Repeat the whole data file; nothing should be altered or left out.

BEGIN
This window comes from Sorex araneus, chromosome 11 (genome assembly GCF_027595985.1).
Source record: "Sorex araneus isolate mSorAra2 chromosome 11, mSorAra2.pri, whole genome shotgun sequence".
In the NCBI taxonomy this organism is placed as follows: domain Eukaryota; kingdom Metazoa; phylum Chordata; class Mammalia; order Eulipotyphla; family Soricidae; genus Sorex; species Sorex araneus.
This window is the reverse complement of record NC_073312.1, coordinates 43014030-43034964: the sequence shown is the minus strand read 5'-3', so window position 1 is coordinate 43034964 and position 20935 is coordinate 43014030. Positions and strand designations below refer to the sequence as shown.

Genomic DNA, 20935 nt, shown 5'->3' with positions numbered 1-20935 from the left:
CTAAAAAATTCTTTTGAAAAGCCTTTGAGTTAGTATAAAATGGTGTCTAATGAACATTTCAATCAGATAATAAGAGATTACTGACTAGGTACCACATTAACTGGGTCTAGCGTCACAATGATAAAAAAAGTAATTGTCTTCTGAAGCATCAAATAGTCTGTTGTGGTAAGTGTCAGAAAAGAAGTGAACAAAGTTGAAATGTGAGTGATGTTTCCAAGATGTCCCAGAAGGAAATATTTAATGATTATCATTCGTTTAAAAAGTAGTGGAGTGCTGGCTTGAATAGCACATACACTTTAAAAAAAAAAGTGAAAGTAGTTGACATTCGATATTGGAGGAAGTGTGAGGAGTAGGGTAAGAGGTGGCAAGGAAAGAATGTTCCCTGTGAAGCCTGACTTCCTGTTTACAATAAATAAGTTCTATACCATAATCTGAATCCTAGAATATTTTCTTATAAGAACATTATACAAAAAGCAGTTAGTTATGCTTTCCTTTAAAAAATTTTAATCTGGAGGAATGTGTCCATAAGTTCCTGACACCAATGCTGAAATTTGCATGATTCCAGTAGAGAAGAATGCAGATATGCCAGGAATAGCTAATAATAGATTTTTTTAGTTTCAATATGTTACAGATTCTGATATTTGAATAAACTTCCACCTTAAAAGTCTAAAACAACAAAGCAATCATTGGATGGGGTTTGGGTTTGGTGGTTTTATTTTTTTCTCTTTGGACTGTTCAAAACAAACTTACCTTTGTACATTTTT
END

This window comes from Sorex araneus, chromosome 11 (genome assembly GCF_027595985.1).
Source record: "Sorex araneus isolate mSorAra2 chromosome 11, mSorAra2.pri, whole genome shotgun sequence".
In the NCBI taxonomy this organism is placed as follows: domain Eukaryota; kingdom Metazoa; phylum Chordata; class Mammalia; order Eulipotyphla; family Soricidae; genus Sorex; species Sorex araneus.
This window is the reverse complement of record NC_073312.1, coordinates 43014030-43034964: the sequence shown is the minus strand read 5'-3', so window position 1 is coordinate 43034964 and position 20935 is coordinate 43014030. Positions and strand designations below refer to the sequence as shown.

Genomic DNA, 20935 nt, shown 5'->3' with positions numbered 1-20935 from the left:
CTAAAAAATTCTTTTGAAAAGCCTTTGAGTTAGTATAAAATGGTGTCTAATGAACATTTCAATCAGATAATAAGAGATTACTGACTAGGTACCACATTAACTGGGTCTAGCGTCACAATGATAAAAAAAGTAATTGTCTTCTGAAGCATCAAATAGTCTGTTGTGGTAAGTGTCAGAAAAGAAGTGAACAAAGTTGAAATGTGAGTGATGTTTCCAAGATGTCCCAGAAGGAAATATTTAATGATTATCATTCGTTTAAAAAGTAGTGGAGTGCTGGCTTGAATAGCACATACACTTTAAAAAAAAAAGTGAAAGTAGTTGACATTCGATATTGGAGGAAGTGTGAGGAGTAGGGTAAGAGGTGGCAAGGAAAGAATGTTCCCTGTGAAGCCTGACTTCCTGTTTACAATAAATAAGTTCTATACCATAATCTGAATCCTAGAATATTTTCTTATAAGAACATTATACAAAAAGCAGTTAGTTATGCTTTCCTTTAAAAAATTTTAATCTGGAGGAATGTGTCCATAAGTTCCTGACACCAATGCTGAAATTTGCATGATTCCAGTAGAGAAGAATGCAGATATGCCAGGAATAGCTAATAATAGATTTTTTTAGTTTCAATATGTTACAGATTCTGATATTTGAATAAACTTCCACCTTAAAAGTCTAAAACAACAAAGCAATCATTGGATGGGGTTTGGGTTTGGTGGTTTTATTTTTTTCTCTTTGGACTGTTCAAAACAAACTTACCTTTGTACATTTTT